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Preparing your garden for dry times

Marianne Cannon

Marianne Cannon

May 23, 2014

Many parts of the world are predicted to get drier, and already we’ve seen many years of spring, summer and even autumn droughts in Australia, California, Texas and the UK. Even though there will still be wet years, overall many gardeners are finding that the dry times are coming more regularly and more severely and are made worse by higher temperatures and evaporation too. This 4 part series helps you overhaul and prepare your garden to make it more drought proof.

Part 1  – Soil, your garden’s backbone

GardenDrum lovely loam soil with earthwormI talk with landscape designer Louise McDaid about where to start with managing a dry garden and, as she says, it begins with the soil, as this is the backbone of your garden. By building up your soil you’ll have healthier plants that require less care, pesticides and fertilising and you’ll also increase rainwater penetration and water retention.

Louise explains how to tell what kind of soil you have, the advantages and disadvantages of clay or sandy soils, and what you can do about them.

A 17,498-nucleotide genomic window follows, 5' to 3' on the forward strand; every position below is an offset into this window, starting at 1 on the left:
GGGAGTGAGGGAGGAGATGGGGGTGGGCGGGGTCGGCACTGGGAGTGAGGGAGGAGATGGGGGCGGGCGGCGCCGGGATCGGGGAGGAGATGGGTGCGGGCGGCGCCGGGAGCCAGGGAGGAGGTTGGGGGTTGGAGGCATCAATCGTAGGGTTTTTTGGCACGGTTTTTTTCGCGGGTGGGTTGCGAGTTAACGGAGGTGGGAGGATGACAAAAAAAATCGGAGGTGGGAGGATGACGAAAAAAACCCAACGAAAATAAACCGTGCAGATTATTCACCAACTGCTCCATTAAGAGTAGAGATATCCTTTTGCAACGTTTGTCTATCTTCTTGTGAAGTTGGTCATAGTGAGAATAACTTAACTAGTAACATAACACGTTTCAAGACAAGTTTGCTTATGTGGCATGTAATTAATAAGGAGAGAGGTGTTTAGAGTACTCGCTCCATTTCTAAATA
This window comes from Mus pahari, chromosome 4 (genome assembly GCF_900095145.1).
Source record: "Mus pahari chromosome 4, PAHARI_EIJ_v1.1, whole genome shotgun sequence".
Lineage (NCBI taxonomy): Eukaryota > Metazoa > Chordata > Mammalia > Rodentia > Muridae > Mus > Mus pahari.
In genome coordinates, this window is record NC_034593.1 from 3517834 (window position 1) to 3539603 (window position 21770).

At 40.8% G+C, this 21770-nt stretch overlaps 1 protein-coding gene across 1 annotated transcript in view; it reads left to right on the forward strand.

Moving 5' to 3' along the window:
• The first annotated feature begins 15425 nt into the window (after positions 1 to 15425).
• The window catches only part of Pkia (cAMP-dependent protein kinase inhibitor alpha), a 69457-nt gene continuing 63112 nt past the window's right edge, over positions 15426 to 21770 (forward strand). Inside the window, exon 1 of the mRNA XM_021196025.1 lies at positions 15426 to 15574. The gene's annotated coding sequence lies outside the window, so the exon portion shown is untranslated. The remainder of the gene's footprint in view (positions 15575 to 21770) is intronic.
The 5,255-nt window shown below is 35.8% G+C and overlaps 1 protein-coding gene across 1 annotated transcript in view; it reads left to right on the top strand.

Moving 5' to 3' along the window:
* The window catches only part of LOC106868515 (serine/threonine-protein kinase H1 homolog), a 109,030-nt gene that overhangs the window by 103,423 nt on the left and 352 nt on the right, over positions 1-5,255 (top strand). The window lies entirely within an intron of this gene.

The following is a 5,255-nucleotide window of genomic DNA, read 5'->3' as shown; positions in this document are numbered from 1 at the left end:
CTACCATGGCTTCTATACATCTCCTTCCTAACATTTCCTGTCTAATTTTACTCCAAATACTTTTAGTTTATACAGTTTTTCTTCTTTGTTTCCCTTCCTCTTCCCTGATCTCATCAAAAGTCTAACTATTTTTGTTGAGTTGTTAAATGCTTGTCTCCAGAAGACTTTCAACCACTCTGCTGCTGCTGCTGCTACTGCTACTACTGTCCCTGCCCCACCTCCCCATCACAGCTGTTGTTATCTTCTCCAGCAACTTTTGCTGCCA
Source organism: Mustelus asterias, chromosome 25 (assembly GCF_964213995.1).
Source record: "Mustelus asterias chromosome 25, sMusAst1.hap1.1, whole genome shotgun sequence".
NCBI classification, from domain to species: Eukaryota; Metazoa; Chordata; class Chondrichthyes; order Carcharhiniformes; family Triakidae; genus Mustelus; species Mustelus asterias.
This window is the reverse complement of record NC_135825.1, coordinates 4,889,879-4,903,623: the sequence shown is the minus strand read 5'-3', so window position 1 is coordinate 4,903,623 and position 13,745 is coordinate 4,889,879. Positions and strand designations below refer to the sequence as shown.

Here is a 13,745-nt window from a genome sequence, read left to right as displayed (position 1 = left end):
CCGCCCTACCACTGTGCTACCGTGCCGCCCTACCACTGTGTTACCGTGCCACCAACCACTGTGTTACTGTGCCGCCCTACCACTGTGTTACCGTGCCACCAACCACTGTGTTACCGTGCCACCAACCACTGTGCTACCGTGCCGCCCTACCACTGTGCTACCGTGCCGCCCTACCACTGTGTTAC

Part 2  – choosing the right plants


Kalanchoe beharensis

Kalanchoe beharensis

Louise and I discuss how you can select the right plants to withstand drought. Plants that are water efficient have a number of adaptations you can look out for: small, leathery leaves; silvery or bluey foliage; narrow or needle-like leaves; felty leaves; and tough or waxy leaves. And look at plant structure too, such as those with deeper roots, woody stems, or water storing stems like baobabs or succulent leaves.



Part 3  – how to get your garden through the really dry periods


Photo Robert Couse-Baker

Photo Robert Couse-Baker

Here Louise McDaid and I are talking about how to get your garden through a drought. To start with, you’ll need to check what watering is allowed under your local water restrictions, cover your soil with mulch (why not chip all your prunings) and learn how you can reuse water from the house, like bath water. Try and plant out your garden at a time when there’s more likely to be rainfall and avoid the hotter months. Concentrate your attention on the places where your garden dries out the most, like next to hard surfaces and under eaves, and watch out for wilting plants.

Part 4  – how to keep a lawn in dry times



You may still love your lawn but you need to make it water efficient. Lawns cool surrounding temperatures and really add to a garden design, so how can you keep a healthy lawn but not waste water? We talk about different turf varieties you can try, and watering and maintenance methods.




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